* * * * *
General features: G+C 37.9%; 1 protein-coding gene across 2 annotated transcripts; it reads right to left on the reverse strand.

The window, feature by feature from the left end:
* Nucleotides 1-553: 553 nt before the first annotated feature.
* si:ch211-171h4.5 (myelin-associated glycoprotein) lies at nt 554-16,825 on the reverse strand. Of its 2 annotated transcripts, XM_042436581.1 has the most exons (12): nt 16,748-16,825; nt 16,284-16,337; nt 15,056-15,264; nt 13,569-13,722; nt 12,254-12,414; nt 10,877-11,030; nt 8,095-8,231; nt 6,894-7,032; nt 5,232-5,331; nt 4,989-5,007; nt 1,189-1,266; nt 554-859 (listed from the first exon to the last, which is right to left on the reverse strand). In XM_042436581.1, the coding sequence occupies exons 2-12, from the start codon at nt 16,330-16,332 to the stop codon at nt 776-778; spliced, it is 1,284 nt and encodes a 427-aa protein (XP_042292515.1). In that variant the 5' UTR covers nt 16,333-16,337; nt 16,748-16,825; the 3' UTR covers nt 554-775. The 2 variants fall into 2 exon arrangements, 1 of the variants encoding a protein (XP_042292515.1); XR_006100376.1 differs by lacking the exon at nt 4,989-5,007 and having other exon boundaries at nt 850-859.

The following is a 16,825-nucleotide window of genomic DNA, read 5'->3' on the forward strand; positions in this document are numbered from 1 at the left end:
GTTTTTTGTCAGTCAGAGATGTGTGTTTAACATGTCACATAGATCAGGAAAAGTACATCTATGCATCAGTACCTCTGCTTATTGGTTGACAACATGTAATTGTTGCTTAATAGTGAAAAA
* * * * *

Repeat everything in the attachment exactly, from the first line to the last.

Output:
General features: G+C 37.9%; 1 protein-coding gene across 2 annotated transcripts; it reads right to left on the reverse strand.

The window, feature by feature from the left end:
* Nucleotides 1-553: 553 nt before the first annotated feature.
* si:ch211-171h4.5 (myelin-associated glycoprotein) lies at nt 554-16,825 on the reverse strand. Of its 2 annotated transcripts, XM_042436581.1 has the most exons (12): nt 16,748-16,825; nt 16,284-16,337; nt 15,056-15,264; nt 13,569-13,722; nt 12,254-12,414; nt 10,877-11,030; nt 8,095-8,231; nt 6,894-7,032; nt 5,232-5,331; nt 4,989-5,007; nt 1,189-1,266; nt 554-859 (listed from the first exon to the last, which is right to left on the reverse strand). In XM_042436581.1, the coding sequence occupies exons 2-12, from the start codon at nt 16,330-16,332 to the stop codon at nt 776-778; spliced, it is 1,284 nt and encodes a 427-aa protein (XP_042292515.1). In that variant the 5' UTR covers nt 16,333-16,337; nt 16,748-16,825; the 3' UTR covers nt 554-775. The 2 variants fall into 2 exon arrangements, 1 of the variants encoding a protein (XP_042292515.1); XR_006100376.1 differs by lacking the exon at nt 4,989-5,007 and having other exon boundaries at nt 850-859.

The following is a 16,825-nucleotide window of genomic DNA, read 5'->3' on the forward strand; positions in this document are numbered from 1 at the left end:
GTTTTTTGTCAGTCAGAGATGTGTGTTTAACATGTCACATAGATCAGGAAAAGTACATCTATGCATCAGTACCTCTGCTTATTGGTTGACAACATGTAATTGTTGCTTAATAGTGAAAAA